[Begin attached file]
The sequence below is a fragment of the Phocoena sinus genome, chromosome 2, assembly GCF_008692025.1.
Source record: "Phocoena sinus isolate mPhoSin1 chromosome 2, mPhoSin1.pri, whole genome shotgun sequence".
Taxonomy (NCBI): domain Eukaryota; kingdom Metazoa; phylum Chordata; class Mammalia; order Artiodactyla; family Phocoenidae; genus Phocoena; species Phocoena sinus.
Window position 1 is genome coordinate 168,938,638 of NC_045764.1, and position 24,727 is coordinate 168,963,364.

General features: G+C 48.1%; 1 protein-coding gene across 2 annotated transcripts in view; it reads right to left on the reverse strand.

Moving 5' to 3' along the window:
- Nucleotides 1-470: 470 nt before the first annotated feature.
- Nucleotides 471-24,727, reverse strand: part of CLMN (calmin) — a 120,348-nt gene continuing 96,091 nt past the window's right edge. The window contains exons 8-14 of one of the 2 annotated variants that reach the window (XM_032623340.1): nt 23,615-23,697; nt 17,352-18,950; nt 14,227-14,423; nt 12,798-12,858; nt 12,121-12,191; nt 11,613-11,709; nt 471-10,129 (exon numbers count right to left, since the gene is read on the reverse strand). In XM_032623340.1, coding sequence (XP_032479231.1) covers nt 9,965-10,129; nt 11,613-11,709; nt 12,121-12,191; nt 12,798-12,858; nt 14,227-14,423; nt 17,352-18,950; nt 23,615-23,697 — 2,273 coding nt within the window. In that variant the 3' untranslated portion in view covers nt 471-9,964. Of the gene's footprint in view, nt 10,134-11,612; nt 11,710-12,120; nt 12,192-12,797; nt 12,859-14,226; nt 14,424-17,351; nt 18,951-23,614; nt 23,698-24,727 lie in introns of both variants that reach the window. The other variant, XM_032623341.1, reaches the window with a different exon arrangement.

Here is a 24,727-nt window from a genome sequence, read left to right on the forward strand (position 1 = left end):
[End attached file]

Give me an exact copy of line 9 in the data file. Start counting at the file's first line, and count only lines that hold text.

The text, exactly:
Here is a 24,727-nt window from a genome sequence, read left to right on the forward strand (position 1 = left end):